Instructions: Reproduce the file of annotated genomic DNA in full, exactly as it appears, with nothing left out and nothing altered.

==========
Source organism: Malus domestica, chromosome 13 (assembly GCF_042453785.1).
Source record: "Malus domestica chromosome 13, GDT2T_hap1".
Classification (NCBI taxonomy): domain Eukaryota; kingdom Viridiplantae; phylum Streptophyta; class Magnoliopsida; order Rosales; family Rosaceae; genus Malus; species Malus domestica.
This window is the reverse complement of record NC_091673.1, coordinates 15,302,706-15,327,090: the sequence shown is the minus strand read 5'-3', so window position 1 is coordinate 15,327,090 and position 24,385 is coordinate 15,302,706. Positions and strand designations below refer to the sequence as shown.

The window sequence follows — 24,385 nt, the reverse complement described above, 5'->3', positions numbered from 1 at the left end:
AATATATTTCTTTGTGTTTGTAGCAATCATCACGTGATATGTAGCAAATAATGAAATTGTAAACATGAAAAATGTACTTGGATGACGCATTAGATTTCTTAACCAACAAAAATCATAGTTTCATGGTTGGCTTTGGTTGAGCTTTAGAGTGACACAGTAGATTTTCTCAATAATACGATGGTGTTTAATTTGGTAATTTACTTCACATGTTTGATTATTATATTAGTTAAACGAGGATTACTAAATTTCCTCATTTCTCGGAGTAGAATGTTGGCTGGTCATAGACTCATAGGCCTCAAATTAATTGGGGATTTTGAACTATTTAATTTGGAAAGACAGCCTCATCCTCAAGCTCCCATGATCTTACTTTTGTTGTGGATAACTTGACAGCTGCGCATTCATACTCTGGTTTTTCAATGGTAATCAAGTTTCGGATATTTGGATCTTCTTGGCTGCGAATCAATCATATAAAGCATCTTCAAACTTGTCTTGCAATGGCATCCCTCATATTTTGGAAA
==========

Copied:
Source organism: Malus domestica, chromosome 13 (assembly GCF_042453785.1).
Source record: "Malus domestica chromosome 13, GDT2T_hap1".
Classification (NCBI taxonomy): domain Eukaryota; kingdom Viridiplantae; phylum Streptophyta; class Magnoliopsida; order Rosales; family Rosaceae; genus Malus; species Malus domestica.
This window is the reverse complement of record NC_091673.1, coordinates 15,302,706-15,327,090: the sequence shown is the minus strand read 5'-3', so window position 1 is coordinate 15,327,090 and position 24,385 is coordinate 15,302,706. Positions and strand designations below refer to the sequence as shown.

The window sequence follows — 24,385 nt, the reverse complement described above, 5'->3', positions numbered from 1 at the left end:
AATATATTTCTTTGTGTTTGTAGCAATCATCACGTGATATGTAGCAAATAATGAAATTGTAAACATGAAAAATGTACTTGGATGACGCATTAGATTTCTTAACCAACAAAAATCATAGTTTCATGGTTGGCTTTGGTTGAGCTTTAGAGTGACACAGTAGATTTTCTCAATAATACGATGGTGTTTAATTTGGTAATTTACTTCACATGTTTGATTATTATATTAGTTAAACGAGGATTACTAAATTTCCTCATTTCTCGGAGTAGAATGTTGGCTGGTCATAGACTCATAGGCCTCAAATTAATTGGGGATTTTGAACTATTTAATTTGGAAAGACAGCCTCATCCTCAAGCTCCCATGATCTTACTTTTGTTGTGGATAACTTGACAGCTGCGCATTCATACTCTGGTTTTTCAATGGTAATCAAGTTTCGGATATTTGGATCTTCTTGGCTGCGAATCAATCATATAAAGCATCTTCAAACTTGTCTTGCAATGGCATCCCTCATATTTTGGAAA